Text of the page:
New York State Court of Claims

New York State Court of Claims
WALKER v. THE STATE OF NEW YORK, # 2017-015-296, Claim No. 130179, Motion No. M-91434

Synopsis

Claimant's motion for summary judgment on his wrongful confinement claim was denied for failure to submit the pleadings in support of the motion.

Case information

UID: 2017-015-296
Claimant(s): WILLIAM MILO WALKER JR.
Claimant short name: WALKER
Footnote (claimant name) :
Defendant(s): THE STATE OF NEW YORK
Footnote (defendant name) :
Third-party claimant(s):
Third-party defendant(s):
Claim number(s): 130179
Motion number(s): M-91434
Cross-motion number(s):
Judge: FRANCIS T. COLLINS
Claimant's attorney: William Milo Walker Jr., Pro Se
Defendant's attorney: Honorable Eric T. Schneiderman, Attorney General
By: Michael T. Krenrich, Esquire
Assistant Attorney General
Third-party defendant's attorney:
Signature date: January 3, 2018
City: Saratoga Springs
Comments:
Official citation:
Appellate results:
See also (multicaptioned case)

Decision

Claimant, a pro se inmate, moves for summary judgment on his cause of action for wrongful confinement.

The instant claim asserts the claimant was wrongfully confined to his cell for 24-hours per day from July 8, 2017 through July 28, 2017, and again from August 8, 2017 through August 24, 2017, while he was temporarily housed at Great Meadow Correctional Facility (Great Meadow) for a court appearance. According to the claimant, the confinement was pursuant to an unlawful policy, memorialized in a memorandum dated April 20, 2016, requiring "in-transit" inmates to be confined to their cells except for a one-hour period of daily recreation (claimant's Exhibit C). Claimant contends that the policy of confining such inmates without a hearing was unlawful and, in any event, the defendant violated its own policy when it deprived him of various privileges and authorized daily recreation periods.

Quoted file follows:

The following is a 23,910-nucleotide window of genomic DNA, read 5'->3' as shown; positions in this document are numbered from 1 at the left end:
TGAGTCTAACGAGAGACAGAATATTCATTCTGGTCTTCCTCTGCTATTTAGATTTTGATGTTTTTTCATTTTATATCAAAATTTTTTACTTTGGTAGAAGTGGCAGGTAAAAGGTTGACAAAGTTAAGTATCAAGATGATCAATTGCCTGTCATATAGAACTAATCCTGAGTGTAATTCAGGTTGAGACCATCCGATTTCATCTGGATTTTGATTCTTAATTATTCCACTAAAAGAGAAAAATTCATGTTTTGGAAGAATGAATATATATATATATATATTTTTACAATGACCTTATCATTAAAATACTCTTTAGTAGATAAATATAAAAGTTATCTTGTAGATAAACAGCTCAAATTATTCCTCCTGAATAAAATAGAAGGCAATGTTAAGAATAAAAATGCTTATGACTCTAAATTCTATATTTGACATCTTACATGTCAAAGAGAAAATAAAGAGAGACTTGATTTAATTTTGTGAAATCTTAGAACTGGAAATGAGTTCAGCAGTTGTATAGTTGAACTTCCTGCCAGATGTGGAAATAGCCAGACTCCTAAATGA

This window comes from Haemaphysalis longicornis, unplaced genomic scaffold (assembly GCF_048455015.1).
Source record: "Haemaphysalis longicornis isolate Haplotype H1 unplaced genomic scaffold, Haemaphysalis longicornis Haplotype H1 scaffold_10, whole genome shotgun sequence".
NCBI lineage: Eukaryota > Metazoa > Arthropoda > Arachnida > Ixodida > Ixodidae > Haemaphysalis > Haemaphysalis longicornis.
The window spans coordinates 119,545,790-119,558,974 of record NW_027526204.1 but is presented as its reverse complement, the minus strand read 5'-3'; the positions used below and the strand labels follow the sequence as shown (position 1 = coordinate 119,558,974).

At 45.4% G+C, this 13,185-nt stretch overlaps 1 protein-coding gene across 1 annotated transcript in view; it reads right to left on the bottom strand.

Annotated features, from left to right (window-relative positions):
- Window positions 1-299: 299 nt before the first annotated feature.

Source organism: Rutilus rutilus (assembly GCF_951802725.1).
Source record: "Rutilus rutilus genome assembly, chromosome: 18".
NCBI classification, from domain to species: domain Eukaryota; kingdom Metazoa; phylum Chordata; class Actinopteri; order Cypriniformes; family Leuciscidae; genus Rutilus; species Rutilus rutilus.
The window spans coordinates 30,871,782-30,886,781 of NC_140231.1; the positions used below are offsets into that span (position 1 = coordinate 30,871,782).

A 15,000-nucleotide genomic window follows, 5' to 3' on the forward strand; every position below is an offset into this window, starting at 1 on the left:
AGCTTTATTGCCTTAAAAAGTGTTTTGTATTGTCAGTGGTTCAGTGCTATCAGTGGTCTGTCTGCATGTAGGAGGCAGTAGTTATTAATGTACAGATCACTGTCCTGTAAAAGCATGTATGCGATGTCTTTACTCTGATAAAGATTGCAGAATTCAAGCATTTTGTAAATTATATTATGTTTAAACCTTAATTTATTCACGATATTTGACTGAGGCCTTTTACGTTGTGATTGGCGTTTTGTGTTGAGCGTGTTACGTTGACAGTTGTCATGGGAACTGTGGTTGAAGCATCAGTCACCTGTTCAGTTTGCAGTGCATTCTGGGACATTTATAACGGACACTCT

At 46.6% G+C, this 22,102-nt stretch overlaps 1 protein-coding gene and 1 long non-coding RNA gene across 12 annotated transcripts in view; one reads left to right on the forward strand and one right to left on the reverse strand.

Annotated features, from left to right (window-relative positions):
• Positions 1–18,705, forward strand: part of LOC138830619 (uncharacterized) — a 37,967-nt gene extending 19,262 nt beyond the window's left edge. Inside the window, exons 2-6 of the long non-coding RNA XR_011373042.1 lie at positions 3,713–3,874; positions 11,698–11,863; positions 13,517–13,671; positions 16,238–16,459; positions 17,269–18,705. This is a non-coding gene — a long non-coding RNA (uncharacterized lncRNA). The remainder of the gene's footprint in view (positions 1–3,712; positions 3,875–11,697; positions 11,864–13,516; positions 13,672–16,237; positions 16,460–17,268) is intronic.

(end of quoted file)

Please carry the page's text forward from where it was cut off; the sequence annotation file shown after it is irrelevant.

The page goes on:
As the party seeking summary judgment, claimant must make a prima facie showing of entitlement to judgment as a matter of law by offering sufficient evidence to eliminate any material issues of fact (Cox v Kingsboro Med. Group, 88 NY2d 904 [1996]; Winegrad v New York Univ. Med. Ctr., 64 NY2d 851 [1985]; Zuckerman v City of New York, 49 NY2d 557 [1980]). Failure to make a prima facie showing requires denial of summary judgment, regardless of the sufficiency of the opposing papers (Winegrad v New York Univ. Med. Ctr., 64 NY2d at 853). By moving for summary judgment without submitting all of the pleadings as required by CPLR 3212 (b), the claimant "failed to satisfy [his] initial burden on the motion, thereby obviating any issue as to the sufficiency of the papers submitted in opposition thereto" (Welton v Drobnicki, 298 AD2d 757,757 [3d Dept 2002], citing Winegrad v New York Univ. Med. Ctr., 64 NY2d at 853; see Senor v State of New York, 23 AD3d 851 [3d Dept 2005]).

Accordingly, claimant's motion for summary judgment is denied.

January 3, 2018

Saratoga Springs, New York

FRANCIS T. COLLINS

Judge of the Court of Claims

Papers Considered:

  1. Notice of motion sworn to November 19, 2017;
  2. Affidavit in support, sworn to November 19, 2017, with Exhibits A - C;
  3. Affirmation in opposition, dated December 14, 2017, with Exhibit A.